Chinese Students Enjoying Visit to CSU Stanislaus

July 02, 2014
President Sheley greets Chinese students
President Joseph F. Sheley greets a group of students from China during their visit to CSU Stanislaus.

Jerry Zeng is a third-year finance student with an infectious smile and — for a native of China making his first visit to the United States — a strong grasp of the English language. That smile was in abundance this week as Zeng discussed his observations of life in America.

“It’s awesome,” he said. “We always make everything so serious in our country. Having fun is important.”

Zeng is one of 13 students from Hubei University of Economics who are in the midst of a two-week stay at CSU Stanislaus, where they are living in the university’s residence halls and attending classes in finance and American culture and language.

The students, joined by two Hubei faculty chaperones, are also enjoying quite a bit of fun — from movie nights and shopping to a Modesto Nuts baseball game and trips to San Francisco and Yosemite National Park. They’re getting a full university experience, as well, working out in the Student Recreation Center and eating at the Warrior Grill.

“The environment here is awesome; there are so many trees,” said fourth-year student Kim Chen. “And the food — from breakfast to dinner, I’m full all the time.”

The visit is the start of what CSU Stanislaus President Joseph F. Sheley hopes will be a lasting relationship between the universities. Sheley and his wife, Bernadette Halbrook, helped develop relationships with Chinese universities during his time as provost and vice president for academic affairs at Sacramento State.

Halbrook, then a professor of counselor education and associate dean of Sacramento State’s College of Continuing Education, once led a yearlong program to bring tax accountants from Hubei province to live at the university and study California tax structure and bureaucracy. Sheley and Halbrook have visited several universities in the Hubei region and twice visited the Hubei University of Economics.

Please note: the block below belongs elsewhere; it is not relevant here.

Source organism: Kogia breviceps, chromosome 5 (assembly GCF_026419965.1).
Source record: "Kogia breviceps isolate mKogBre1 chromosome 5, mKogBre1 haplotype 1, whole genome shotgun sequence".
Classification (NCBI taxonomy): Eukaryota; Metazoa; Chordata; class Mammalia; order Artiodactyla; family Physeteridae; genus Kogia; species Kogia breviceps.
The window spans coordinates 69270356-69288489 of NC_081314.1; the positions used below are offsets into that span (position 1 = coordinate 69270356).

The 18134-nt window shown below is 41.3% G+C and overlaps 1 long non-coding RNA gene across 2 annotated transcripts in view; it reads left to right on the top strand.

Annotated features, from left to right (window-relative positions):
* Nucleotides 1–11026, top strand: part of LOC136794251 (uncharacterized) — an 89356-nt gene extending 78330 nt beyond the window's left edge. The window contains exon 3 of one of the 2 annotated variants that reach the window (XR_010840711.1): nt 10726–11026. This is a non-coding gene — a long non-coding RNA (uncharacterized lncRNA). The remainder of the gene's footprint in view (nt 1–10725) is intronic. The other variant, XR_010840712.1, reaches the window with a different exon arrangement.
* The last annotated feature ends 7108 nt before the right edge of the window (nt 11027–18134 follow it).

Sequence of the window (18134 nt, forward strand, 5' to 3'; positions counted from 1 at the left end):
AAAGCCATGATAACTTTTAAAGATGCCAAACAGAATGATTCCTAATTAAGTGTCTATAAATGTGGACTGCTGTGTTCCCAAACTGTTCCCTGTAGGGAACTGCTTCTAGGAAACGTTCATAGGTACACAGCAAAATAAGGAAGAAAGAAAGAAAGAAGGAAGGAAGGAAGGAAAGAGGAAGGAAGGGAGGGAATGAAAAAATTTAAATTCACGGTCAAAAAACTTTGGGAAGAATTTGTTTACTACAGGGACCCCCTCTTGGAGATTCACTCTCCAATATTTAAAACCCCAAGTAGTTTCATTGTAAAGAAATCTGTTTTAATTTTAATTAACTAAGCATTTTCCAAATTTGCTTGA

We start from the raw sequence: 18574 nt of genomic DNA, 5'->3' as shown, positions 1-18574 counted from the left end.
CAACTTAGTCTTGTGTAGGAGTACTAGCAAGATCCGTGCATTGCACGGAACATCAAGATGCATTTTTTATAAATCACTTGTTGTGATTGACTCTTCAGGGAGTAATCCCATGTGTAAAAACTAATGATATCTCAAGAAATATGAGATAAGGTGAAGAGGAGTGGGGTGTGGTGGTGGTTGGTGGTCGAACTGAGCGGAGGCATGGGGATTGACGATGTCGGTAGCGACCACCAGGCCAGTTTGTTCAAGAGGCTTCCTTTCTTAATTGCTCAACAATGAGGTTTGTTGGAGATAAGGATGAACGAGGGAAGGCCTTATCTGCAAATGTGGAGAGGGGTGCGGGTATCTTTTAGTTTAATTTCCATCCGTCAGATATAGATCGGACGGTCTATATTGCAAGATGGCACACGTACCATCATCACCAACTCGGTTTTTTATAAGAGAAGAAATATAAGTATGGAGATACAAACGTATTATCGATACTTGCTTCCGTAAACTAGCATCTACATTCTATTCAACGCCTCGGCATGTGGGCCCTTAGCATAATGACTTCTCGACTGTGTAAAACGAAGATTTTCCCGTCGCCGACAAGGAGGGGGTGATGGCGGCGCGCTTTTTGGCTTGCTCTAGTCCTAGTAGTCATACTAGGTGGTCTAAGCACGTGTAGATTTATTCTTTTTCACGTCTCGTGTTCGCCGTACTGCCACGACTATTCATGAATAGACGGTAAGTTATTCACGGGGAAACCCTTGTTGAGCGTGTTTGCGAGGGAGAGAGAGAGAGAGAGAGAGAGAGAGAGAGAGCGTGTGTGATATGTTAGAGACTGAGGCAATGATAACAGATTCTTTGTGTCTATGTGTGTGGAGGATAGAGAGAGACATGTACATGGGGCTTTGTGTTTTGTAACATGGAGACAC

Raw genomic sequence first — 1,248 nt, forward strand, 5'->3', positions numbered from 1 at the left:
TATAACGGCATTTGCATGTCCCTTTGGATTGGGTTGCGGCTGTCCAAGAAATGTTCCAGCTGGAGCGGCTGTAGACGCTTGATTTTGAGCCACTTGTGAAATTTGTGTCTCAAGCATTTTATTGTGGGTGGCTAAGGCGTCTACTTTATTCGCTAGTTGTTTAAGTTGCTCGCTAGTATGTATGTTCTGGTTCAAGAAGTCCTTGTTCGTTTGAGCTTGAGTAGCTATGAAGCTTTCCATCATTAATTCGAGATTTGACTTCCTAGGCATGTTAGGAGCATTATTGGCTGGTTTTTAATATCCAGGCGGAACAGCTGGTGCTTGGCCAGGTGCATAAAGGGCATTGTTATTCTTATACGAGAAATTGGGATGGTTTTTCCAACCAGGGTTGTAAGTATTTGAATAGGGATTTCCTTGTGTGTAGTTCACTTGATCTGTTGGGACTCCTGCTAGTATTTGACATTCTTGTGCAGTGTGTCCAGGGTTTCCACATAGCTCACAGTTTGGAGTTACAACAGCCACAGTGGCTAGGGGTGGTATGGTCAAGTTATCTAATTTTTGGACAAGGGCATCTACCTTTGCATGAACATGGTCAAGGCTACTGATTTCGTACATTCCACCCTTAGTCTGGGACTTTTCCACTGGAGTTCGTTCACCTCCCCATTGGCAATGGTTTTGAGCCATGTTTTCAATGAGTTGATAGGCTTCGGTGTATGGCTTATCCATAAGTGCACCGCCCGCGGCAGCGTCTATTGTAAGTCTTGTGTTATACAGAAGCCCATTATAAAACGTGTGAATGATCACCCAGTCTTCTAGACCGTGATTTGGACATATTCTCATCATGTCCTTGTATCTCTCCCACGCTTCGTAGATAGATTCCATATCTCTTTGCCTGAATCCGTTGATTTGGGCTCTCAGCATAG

“They try to be global in their approach toward issues of economics,” Sheley said of Hubei. “We were fortunate enough to be able to link up with their university’s desire for its finance students to visit a California university and spend time both learning and expanding their cultural horizons.”

CSU Stanislaus is a desirable spot for many international students, Sheley said, and it’s a place with which the students’ parents can be comfortable. The university has a beautiful and safe campus, the surrounding community is friendly and welcoming, and the students are within an easy drive of the many attractions Northern California has to offer.

“It’s comfortable,” Zeng said of the university. “The people are very nice and friendly. They help us a lot.”

Sheley hopes the visit — which was managed by University Extended Education with help from the Office of International Education — goes well enough to lead to similar visits in the future. He also hopes more CSU Stanislaus students take advantage of opportunities to study abroad, which can provide unique cultural and educational experiences.

Those opportunities come from strong relationships with universities in other countries, he said, and from continuing to build a positive reputation for CSU Stanislaus.

“One of our challenges here has always been to get others to see who we are and how good we are,” Sheley said. “Universities wanting to send their students here and parents wanting to send their children here is a fairly affirming statement.”